Louisville Metro District 4 Councilwoman Barbara Sexton Smith said she is concerned about the safety of the scooter, which can travel 15 mph. “People that were riding them didn’t really understand the rules and regulations,” Sexton Smith told LEO. “They didn’t understand the rules of the road. They didn’t know what governs scooters. So they were going all which ways, up and down one-way streets the wrong ways. Flying down sidewalks. They were going 15 mph going by business entrance doors. It was kind of a crazy situation.”
In Santa Monica, California, where Bird is based, the fire department has responded to 34 serious accidents involving scooters, according to a Washington Post story. The story also reports that emergency-room physicians in seven cities, including Austin, Atlanta and Nashville, have logged a spike in severe accidents from scooter accidents.
Assignment of liability for accidents, too, remains unanswered. Bird obtained insurance and posted a $20,000 bond. But, at a presentation from the Department of Public Works and Develop Louisville to the Louisville Metro Council’s Public Works Committee meeting on Aug. 14, Sexton Smith asked about assignment of legal responsibility.
“No one had an answer and that’s a problem,” she said later. “That’s why I say, ‘Why did we have to have an emergency temporary agreement in place when we don’t have some very basic questions answered yet.’ Let’s do this right.”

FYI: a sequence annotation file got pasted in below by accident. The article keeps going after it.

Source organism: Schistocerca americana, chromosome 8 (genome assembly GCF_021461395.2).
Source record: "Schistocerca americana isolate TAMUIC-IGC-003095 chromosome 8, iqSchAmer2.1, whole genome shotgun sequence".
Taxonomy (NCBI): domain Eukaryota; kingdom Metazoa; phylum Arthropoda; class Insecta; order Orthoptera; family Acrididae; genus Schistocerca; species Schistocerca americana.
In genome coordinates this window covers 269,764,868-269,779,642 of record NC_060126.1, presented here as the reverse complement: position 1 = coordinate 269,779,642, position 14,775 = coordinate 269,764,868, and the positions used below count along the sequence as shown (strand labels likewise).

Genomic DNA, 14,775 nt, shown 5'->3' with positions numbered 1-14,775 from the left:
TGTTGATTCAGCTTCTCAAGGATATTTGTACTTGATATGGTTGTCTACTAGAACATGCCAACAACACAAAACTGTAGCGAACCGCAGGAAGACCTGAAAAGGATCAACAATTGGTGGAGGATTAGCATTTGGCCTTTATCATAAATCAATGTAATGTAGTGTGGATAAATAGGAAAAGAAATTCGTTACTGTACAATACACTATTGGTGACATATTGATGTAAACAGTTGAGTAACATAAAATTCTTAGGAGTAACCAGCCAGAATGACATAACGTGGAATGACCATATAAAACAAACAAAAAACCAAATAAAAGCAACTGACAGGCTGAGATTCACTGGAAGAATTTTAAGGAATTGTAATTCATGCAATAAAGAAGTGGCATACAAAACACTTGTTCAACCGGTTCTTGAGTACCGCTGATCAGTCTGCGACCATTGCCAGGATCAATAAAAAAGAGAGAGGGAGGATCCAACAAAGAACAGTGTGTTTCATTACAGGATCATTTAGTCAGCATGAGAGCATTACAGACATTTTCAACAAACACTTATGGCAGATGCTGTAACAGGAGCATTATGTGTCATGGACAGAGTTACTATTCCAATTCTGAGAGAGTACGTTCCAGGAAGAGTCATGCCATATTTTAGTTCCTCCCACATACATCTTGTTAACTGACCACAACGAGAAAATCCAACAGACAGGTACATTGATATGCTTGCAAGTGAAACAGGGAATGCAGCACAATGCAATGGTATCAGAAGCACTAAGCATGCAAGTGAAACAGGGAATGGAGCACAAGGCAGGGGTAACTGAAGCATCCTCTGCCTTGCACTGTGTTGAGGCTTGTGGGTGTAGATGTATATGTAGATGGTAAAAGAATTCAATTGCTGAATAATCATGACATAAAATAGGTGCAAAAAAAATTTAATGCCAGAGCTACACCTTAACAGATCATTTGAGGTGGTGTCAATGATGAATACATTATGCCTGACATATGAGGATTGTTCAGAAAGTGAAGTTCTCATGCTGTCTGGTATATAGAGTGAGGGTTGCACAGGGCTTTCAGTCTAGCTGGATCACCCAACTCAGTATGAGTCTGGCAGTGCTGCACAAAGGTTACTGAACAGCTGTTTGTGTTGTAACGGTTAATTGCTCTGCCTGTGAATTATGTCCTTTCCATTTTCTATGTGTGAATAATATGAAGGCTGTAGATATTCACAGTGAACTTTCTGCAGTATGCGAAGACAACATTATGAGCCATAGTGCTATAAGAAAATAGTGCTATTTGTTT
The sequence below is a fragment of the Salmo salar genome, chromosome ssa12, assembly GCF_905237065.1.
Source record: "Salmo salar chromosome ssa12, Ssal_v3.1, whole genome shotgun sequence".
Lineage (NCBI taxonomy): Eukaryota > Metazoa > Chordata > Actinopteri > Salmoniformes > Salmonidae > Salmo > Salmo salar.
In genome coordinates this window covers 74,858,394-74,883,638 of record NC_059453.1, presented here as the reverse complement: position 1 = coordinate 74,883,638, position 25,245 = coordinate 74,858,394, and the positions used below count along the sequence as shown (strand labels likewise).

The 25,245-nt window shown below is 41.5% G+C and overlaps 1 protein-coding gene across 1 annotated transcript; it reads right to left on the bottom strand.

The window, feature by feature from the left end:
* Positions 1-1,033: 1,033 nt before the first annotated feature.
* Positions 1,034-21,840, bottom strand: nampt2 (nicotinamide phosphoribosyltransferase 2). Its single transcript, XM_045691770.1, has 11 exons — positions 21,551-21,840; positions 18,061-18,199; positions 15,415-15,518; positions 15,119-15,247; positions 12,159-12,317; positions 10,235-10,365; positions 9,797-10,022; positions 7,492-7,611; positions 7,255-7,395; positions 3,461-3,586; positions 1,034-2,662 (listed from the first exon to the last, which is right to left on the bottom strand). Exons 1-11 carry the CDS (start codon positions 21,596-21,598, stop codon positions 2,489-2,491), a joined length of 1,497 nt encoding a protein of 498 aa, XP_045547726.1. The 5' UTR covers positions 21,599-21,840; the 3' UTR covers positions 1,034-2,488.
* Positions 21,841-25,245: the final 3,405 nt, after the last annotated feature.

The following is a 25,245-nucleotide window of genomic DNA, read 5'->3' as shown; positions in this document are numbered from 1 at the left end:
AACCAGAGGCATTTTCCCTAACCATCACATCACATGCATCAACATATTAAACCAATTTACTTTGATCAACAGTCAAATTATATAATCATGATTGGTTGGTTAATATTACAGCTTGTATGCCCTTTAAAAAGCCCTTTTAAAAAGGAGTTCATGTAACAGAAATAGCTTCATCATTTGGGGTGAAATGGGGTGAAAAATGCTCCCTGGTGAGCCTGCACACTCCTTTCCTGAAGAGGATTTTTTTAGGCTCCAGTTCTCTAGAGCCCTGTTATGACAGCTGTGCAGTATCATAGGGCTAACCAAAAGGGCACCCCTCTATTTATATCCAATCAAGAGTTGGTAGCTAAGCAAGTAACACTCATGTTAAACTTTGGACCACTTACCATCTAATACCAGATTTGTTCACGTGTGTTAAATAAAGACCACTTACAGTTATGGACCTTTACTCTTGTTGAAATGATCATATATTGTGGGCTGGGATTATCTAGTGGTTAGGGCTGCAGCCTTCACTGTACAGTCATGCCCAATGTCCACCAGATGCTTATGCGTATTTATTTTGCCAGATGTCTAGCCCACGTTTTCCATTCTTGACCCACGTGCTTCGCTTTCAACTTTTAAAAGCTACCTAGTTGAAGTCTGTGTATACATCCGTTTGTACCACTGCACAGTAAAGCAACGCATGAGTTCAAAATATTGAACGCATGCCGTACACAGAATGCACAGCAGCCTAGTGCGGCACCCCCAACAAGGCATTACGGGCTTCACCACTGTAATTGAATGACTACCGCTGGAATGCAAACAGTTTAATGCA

At that meeting, Al Andrews, project manager with Public Works, told council members he didn’t think citing riders was possible at the moment. “I don’t think there is a fine set up for operating on a sidewalk, because I don’t know how we could impose that,” Andrews said. “And I don’t know how we can enforce it.”
Ford said Develop Louisville is “not aware of LMPD issuing any citations to anyone on a Bird scooter.”
The Louisville Metro Police Department did not return LEO’s request for comment. The Mayor’s Office and the Department of Public Works declined to comment beyond a press release.
Birds Run Afoul Elsewhere
Founded in 2017 by a former Uber executive, Bird deems itself the “last mile electric scooter rental service.” In other words, its product — just $1 to rent plus 15 cents for each minute used — is designed to transport people short, walkable distances faster. It’s an innovative concept that’s caused controversy. With scooters in close to 40 cities across the U.S., that can be expected. Do a quick search online and article after article pops up about actions against them and companies like them.